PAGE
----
Train Takes a Step Up

BAM Magazine recently caught up with Train co-founder/lead guitarist Jimmy Stafford to discuss the band’s latest release, Bulletproof Picasso, a chart-topping, critically acclaimed album that shows the veteran rockers maturing. This interview was conducted prior to Train’s performances on Sept. 21 and 22 at the newly renovated Masonic Auditorium.

The San Francisco band broke onto the scene in 1998 with their self-titled album, featuring the Top 20 hit, “Meet Virginia.” Train followed up in 2001 with “Drops of Jupiter,” earning themselves a Grammy for the title track and charting for over a year and half. They continued with a string of successes, with songs “Calling All Angels,” “Hey, Soul Sister,” “Drive By,” and most recently, “Angel in Blue Jeans” from their current release.

BAM: Congratulations on your latest release, Bulletproof Picasso.

Jimmy Stafford: Thank you.

BAM: Can you tell us a little bit about this album? How does it differ from others in songwriting?

Stafford: Pat’s been writing with some different outside writers for the past three albums. Some of the writers were the same, and some were different writers that he tried. Butch Walker produced the record again. He did the last record as well, so it wasn’t really written differently. I know [Pat] really struggled with the writing on this…it took him a long time. He really wanted to take a mature step up with his writing. He didn’t want to write more pop radio-type lyrics. He wanted to get a little deeper, a little more serious. So he did a lot of rewriting, with help from our management. And a lot of songs were written that didn’t make the record. But at the end of the day, I think Pat really did his best work. I think the melodies are really strong on this record, and I think it’s his best lyrical record. You know, it’s funny. Pat’s always been known to slip in some quirky lyrics here and there.

“Really? Are you gonna say that?”
– Jimmy Stafford

Ever since “Meet Virginia.” It’s kind of been his thing. And every record, when we go into [the studio], it’s like I expect to hear them. And sometimes, they make me cringe a little bit. But they do well. Like in “Drops of Jupiter,” with the soy latte and the Tae Bo and the fried chicken, it was like, “Really? Are you gonna say that?” [laughs] But then the song was a big hit. So it’s like, “OK man, I guess you know what you’re doing.” But on this record, there wasn’t much of that…at all. Really, there were no lyrics that I heard that I was like, “Man, gotta change that!” [laughs]  I think it’s his best work.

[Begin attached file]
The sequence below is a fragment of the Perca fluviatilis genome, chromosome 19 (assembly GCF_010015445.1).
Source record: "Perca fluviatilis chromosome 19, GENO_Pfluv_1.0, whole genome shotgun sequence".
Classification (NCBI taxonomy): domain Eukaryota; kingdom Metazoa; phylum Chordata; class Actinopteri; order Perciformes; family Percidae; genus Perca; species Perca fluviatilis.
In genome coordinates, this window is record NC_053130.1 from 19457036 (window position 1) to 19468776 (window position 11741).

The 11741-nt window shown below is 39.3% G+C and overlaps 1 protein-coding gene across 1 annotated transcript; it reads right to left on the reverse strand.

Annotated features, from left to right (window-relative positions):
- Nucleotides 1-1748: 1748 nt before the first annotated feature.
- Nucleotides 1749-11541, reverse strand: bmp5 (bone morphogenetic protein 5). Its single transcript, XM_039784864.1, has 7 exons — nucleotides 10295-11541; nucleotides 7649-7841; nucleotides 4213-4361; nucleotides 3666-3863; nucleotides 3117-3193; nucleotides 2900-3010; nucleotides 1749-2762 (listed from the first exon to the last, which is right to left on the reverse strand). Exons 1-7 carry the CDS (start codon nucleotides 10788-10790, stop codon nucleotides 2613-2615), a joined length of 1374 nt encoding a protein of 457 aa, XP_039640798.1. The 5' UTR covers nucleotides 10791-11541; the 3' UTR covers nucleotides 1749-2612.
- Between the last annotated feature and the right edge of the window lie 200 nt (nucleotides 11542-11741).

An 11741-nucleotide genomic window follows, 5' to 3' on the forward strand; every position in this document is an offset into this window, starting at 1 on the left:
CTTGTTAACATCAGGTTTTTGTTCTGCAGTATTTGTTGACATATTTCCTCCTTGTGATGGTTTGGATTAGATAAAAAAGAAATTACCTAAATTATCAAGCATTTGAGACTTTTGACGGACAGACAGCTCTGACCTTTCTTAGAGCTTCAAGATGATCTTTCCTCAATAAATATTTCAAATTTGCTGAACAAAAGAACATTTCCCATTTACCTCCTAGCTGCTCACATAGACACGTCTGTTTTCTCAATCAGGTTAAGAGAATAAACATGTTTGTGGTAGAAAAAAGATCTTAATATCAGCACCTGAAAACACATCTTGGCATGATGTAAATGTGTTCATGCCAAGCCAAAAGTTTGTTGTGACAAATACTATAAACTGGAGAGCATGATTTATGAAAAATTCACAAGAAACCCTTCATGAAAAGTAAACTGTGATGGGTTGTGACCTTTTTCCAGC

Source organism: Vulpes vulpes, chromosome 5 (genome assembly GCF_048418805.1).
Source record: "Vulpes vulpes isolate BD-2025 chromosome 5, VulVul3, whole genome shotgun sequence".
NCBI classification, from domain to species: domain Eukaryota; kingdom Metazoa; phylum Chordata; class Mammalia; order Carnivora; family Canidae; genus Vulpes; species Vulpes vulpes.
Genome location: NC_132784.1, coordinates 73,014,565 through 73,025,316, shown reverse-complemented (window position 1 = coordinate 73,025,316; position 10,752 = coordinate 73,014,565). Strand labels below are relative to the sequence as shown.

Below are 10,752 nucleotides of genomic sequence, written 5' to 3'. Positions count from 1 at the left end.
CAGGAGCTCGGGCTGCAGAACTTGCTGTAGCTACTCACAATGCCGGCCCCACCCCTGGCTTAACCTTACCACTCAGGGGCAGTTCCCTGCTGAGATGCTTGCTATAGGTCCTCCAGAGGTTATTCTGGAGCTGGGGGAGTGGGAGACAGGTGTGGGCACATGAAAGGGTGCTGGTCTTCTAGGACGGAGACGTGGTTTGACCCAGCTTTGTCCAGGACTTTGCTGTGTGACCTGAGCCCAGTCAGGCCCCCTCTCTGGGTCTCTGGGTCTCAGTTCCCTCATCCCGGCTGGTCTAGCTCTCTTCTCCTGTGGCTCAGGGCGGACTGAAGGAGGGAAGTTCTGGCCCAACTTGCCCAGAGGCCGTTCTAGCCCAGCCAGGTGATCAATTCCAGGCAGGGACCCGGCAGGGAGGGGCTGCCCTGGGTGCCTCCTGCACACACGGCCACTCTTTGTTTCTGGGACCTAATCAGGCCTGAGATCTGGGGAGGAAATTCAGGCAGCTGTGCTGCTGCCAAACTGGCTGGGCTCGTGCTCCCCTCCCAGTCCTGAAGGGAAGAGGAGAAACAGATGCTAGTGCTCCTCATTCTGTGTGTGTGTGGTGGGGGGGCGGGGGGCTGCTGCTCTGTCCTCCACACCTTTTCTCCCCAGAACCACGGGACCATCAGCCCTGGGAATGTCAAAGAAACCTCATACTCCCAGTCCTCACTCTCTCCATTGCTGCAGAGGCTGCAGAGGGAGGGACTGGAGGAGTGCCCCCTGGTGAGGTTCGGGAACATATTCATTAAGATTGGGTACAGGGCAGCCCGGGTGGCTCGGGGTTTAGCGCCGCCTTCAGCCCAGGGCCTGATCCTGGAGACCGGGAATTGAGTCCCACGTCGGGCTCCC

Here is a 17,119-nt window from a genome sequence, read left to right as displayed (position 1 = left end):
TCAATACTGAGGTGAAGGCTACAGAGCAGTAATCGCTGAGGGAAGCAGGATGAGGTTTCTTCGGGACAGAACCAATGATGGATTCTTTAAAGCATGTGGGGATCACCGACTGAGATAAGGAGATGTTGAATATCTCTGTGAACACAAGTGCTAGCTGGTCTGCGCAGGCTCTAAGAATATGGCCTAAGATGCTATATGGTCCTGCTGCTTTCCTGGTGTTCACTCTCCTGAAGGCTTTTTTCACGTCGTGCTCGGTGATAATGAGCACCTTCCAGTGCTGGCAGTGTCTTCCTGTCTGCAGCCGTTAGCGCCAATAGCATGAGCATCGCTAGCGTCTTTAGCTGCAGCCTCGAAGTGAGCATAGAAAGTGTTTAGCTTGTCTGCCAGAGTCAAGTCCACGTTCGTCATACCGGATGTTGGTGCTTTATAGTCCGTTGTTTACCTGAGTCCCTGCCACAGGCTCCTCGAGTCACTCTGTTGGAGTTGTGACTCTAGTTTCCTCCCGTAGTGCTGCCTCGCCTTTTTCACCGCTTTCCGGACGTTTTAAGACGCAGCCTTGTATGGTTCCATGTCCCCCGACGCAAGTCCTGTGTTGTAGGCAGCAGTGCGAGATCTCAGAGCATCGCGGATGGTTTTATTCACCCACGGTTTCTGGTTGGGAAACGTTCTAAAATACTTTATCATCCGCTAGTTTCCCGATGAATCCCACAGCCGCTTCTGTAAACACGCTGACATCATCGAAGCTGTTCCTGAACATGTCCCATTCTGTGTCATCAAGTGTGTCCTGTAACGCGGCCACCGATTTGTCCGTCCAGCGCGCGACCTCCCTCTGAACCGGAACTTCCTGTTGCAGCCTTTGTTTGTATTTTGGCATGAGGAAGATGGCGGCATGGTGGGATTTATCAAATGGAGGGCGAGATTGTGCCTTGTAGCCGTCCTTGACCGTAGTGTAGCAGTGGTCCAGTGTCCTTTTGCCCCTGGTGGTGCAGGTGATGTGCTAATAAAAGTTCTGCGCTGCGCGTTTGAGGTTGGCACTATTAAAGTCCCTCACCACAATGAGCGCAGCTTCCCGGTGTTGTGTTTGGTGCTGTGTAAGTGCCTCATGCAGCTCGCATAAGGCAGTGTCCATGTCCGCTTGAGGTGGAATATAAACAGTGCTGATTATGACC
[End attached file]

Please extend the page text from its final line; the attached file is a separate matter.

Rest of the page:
BAM: “Angel in Blue Jeans” is just an amazing song. Did that set the tone for Bulletproof Picasso?

Stafford: That was the first song written for the album. Yeah, I guess it kind of did. It has like a Western vibe to it, and there’s a little bit of that running through the album on a couple other songs, like “Drinking Tonight.” But like all Train records, we’re kind of all over the place. We don’t try to write a record in any one style. We just write a bunch of songs, and the good ones make the record. And hopefully, they all kind of fit together somehow. I think there are a few different threads through this record, but “Angel in Blue Jeans” definitely did set the tone from the beginning. It was like: “This is our standard, this is a good song, let’s write some better ones.”

BAM: When you guys write and record songs, do the lyrics come first and then you put the music to it? Or vice versa?